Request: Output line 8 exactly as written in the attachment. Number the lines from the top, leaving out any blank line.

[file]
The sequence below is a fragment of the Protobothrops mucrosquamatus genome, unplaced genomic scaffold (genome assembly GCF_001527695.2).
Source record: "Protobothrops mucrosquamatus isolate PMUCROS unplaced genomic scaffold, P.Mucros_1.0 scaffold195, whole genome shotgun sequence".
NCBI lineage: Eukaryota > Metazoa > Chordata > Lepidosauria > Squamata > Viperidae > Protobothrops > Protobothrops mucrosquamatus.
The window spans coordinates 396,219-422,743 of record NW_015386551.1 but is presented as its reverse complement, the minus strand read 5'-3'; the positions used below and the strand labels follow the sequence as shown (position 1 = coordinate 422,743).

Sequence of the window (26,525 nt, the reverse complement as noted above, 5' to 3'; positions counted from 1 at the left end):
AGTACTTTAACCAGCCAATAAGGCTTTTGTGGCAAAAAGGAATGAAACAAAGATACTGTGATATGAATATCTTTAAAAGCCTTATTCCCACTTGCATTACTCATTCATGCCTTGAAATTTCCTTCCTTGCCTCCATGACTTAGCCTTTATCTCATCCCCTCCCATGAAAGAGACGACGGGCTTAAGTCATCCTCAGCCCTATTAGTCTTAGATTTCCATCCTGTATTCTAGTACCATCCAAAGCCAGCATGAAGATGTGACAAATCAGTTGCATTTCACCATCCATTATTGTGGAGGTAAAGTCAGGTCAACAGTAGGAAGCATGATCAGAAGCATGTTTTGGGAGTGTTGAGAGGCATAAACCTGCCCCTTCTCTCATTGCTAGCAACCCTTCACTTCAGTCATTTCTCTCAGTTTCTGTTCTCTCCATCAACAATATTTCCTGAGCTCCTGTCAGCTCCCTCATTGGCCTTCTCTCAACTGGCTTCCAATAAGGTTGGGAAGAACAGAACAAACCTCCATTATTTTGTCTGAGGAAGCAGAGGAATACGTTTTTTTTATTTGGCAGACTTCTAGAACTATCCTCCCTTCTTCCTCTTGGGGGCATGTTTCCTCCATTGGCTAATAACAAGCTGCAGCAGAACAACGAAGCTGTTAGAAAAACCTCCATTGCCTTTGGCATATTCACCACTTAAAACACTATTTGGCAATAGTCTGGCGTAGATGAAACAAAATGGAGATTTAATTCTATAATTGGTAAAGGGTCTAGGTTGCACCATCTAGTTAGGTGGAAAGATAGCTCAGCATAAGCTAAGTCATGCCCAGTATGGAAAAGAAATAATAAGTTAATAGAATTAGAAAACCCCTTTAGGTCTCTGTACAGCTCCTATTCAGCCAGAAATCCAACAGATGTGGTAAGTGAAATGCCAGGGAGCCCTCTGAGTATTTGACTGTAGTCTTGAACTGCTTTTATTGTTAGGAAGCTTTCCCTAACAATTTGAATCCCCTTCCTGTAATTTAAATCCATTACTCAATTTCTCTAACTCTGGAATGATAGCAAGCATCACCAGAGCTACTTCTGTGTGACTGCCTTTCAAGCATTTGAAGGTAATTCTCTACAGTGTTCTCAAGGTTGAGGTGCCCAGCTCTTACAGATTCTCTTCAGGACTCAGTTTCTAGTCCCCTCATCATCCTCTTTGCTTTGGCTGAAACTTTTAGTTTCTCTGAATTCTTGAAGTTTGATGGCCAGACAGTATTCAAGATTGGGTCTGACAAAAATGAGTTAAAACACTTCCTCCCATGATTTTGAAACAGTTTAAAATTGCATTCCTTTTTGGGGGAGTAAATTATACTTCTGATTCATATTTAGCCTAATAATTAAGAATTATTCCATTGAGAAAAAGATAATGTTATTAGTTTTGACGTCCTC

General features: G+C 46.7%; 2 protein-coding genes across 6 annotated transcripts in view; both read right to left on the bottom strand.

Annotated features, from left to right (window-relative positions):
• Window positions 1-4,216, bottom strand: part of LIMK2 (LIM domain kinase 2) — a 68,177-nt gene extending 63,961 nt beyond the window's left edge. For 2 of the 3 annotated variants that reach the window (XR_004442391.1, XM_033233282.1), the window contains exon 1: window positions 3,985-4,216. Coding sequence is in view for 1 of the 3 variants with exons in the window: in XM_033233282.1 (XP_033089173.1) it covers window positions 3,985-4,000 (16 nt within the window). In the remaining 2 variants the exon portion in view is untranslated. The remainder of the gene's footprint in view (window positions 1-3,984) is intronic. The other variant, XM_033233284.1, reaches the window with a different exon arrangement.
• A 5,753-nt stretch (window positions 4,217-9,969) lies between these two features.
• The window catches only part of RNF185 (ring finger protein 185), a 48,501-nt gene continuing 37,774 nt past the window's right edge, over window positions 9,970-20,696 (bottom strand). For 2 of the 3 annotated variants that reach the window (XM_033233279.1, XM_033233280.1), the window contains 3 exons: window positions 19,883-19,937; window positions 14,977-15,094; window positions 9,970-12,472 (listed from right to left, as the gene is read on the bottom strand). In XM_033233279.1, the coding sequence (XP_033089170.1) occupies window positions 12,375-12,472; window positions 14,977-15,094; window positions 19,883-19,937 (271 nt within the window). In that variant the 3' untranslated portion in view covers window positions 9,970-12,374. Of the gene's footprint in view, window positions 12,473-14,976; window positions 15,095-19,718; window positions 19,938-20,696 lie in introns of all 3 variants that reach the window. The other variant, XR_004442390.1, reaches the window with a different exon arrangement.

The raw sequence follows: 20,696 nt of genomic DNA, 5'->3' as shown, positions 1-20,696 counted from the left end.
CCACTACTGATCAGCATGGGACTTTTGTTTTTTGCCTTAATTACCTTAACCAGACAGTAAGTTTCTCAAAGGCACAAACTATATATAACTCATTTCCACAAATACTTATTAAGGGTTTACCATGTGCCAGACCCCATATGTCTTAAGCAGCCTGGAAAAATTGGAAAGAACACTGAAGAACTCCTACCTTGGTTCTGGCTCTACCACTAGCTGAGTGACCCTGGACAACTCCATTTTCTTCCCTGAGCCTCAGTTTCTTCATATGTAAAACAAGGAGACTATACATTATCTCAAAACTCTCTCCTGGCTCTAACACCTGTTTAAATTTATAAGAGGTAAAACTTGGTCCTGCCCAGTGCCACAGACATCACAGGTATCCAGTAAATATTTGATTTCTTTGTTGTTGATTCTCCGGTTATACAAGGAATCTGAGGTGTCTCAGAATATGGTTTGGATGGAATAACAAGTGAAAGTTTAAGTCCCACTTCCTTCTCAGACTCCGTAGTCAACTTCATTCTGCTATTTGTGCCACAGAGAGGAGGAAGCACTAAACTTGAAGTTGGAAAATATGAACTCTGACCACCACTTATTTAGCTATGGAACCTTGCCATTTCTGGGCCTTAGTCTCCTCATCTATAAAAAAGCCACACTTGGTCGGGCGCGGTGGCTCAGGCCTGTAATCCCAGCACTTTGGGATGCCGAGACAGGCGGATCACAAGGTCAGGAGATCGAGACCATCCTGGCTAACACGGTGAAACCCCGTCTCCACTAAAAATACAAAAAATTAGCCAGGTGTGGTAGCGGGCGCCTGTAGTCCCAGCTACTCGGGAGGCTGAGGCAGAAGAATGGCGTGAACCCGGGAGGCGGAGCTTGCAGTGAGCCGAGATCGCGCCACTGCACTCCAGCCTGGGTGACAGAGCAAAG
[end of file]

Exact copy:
Annotated features, from left to right (window-relative positions):